Report: Payleven, A European Square From Rocket Internet, Gets Funding From NEA, Holzbrinck, Ru-Net

With Square yet to enter Europe, there is an increasing amount of activity from would-be competitors looking to fill the same niche using dongles on smartphones to enable card payments. The latest comes from Payleven, which has picked up “tens of millions” of euros in funding from New Enterprise Associates, Holtzbrinck Ventures and the Russian VC ru-net, according to an unconfirmed report in Deutsche Startups. Payleven is part of Rocket Internet, the incubator/investment vehicle from the Samwer brothers (known for developing clones of popular U.S. services like Groupon — and then selling them as part of inorganic growth plays).

Rocket Internet is famously secretive about who invests in its projects and how much, so it’s been hard to pin this one down. The responses we’ve received have been not flat-out denials, and with a wide berth might even read them as indirect confirmations. But they’re thin on detail: “Unfortunately we cannot provide any more colour on that [news],” Holzbrinck told TechCrunch. “I think you’re very well aware of Rocket’s policy on disclosing information to the press.” “As usual Rocket is not very open minded about publishing information about the funding,” another person close to the deal said. Rocket Internet, meanwhile, has also declined to comment directly but has opened the kimono a little to outline Payleven’s strategy going forward.

The company is already active with its payments service in Germany and Brazil.  According to Fred Klinkert, Rocket’s manager for global venture development, the plan is to expand further to “key European and large emerging markets.”

In fact, this puts the company somewhat in contrast with another Square competitor, the Stockholm-based iZettle, which last week grabbed a $31.4-million round from Greylock, MasterCard and more. Its CEO Jacob de Geer told TechCrunch at the time of the announcement that the funds would be used to expand in Europe, not elsewhere. (Square, by comparison, has raised $141 million at a $4 billion valuation.)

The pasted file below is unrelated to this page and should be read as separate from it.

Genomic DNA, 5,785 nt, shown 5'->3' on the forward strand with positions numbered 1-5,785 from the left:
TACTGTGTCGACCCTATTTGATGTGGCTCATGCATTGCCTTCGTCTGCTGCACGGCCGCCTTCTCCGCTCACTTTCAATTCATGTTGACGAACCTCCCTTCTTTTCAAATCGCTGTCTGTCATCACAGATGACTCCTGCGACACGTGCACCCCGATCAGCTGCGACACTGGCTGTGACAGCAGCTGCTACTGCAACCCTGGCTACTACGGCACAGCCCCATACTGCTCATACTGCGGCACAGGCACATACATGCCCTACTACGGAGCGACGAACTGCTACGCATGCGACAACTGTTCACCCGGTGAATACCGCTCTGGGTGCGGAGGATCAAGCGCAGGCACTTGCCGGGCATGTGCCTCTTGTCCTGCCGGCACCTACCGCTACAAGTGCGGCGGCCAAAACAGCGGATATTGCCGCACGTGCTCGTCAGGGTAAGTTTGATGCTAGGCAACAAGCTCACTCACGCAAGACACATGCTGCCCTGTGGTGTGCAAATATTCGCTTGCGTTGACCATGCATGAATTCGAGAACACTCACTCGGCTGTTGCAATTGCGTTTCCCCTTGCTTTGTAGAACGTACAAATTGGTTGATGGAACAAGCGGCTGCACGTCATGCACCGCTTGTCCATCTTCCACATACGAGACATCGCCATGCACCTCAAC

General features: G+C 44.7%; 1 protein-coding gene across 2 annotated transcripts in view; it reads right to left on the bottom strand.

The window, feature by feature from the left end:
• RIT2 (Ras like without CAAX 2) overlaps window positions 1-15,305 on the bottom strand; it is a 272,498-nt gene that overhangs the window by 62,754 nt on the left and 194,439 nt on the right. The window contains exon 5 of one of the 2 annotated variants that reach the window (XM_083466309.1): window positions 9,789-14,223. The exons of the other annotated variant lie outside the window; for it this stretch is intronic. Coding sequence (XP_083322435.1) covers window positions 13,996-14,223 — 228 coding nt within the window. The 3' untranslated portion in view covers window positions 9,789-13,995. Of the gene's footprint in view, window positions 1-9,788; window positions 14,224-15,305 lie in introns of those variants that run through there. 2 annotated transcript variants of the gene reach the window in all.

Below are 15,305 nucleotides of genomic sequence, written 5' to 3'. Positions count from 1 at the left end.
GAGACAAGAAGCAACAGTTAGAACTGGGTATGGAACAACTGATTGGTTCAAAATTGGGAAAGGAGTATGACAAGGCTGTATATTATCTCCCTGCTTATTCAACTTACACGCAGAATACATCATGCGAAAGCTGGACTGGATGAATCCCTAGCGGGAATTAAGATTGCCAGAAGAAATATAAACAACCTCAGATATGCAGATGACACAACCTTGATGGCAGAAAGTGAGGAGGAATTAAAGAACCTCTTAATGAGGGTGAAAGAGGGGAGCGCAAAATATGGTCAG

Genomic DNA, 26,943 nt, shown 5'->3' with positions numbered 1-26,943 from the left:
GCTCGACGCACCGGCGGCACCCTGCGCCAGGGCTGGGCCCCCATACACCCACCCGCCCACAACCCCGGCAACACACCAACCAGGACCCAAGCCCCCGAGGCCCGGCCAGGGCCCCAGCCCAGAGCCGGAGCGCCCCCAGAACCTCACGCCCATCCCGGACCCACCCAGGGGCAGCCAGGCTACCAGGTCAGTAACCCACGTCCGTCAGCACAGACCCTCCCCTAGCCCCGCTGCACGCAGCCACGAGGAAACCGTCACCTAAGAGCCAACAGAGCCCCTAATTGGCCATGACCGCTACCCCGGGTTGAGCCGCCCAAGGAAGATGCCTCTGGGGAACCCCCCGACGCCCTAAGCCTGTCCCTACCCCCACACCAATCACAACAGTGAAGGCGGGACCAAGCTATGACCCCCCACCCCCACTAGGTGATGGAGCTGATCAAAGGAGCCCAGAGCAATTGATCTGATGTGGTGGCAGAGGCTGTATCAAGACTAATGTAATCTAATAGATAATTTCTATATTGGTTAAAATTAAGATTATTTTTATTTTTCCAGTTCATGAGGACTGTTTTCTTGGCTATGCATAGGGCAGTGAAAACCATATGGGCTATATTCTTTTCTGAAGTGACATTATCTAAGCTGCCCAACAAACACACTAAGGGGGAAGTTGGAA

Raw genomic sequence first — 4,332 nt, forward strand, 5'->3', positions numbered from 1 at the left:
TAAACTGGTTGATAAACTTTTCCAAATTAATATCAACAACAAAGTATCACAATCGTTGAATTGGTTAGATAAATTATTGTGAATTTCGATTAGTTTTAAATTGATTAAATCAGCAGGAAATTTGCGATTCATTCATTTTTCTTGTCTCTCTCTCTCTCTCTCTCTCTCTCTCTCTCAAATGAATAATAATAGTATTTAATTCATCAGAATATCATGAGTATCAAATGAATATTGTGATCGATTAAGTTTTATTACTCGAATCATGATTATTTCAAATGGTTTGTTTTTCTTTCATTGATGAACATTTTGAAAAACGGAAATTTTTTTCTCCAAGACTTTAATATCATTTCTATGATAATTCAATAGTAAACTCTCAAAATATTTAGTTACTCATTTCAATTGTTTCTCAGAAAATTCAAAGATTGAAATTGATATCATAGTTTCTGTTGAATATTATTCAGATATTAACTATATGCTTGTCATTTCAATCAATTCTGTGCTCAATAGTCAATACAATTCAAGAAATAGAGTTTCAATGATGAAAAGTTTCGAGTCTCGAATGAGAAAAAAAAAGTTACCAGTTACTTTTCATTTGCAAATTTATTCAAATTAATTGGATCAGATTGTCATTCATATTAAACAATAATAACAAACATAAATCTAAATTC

Meanwhile, Rocket Internet has been busy with other activity in emerging markets, an increasing focus for the company. FoodPanda, an online food ordering service, is now open for business in India, following on from FoodPanda sites in Colombia, Indonesia, Malaysia, Singapore, Thailand, Taiwan and Vietnam. Other e-commerce operations covering home furnishings (yes, Fab clones) and more are also part of the plan.

There is another area where Rocket’s Payleven stands out from Square and iZettle, and could make it one to watch ahead.

Like Square and iZettle, Payleven is largely aimed at merchants and others who have not had the facilities to process card payments at the point of sale. While Square and iZettle have spent a lot of resources encouraging merchants to sign on to their platform, Rocket Internet has a portfolio of other operations that could serve as a very immediate route to customers for Payleven’s dongles: take-out food companies (FoodPanda) and private accommodation (for its Airbnb clone Wimdu) among them.

Also, it should be pointed out that although the Samwers’ are often dismissed as clone makers, they have continued to attract not only customers, but investment and partnerships with established players. Across the markets where Payleven is already in business, it has deals with MasterCard, American Express and Eurocard (Germany) and AmEx, Diners’ Club, MasterCard and Visa (Brazil). Their Wimdu venture has had $110 million in backing so far, Deutsche Startups points out.

NEA has not yet responded for this story, but there is a past connection between the company and Rocket.

NEA was one of the earliest investors in Groupon, a company that also bought one of the Samwer brothers’ previous ventures, CityDeal, and subsequently put brothers Oliver and Marc Samwer in charge of the European operation — a position that has only changed in the last couple of months, with the brothers stepping down from their managerial roles and getting replaced by an ex-Dell executive Veit Dengler, who is now SVP in charge of Europe, based in Austria.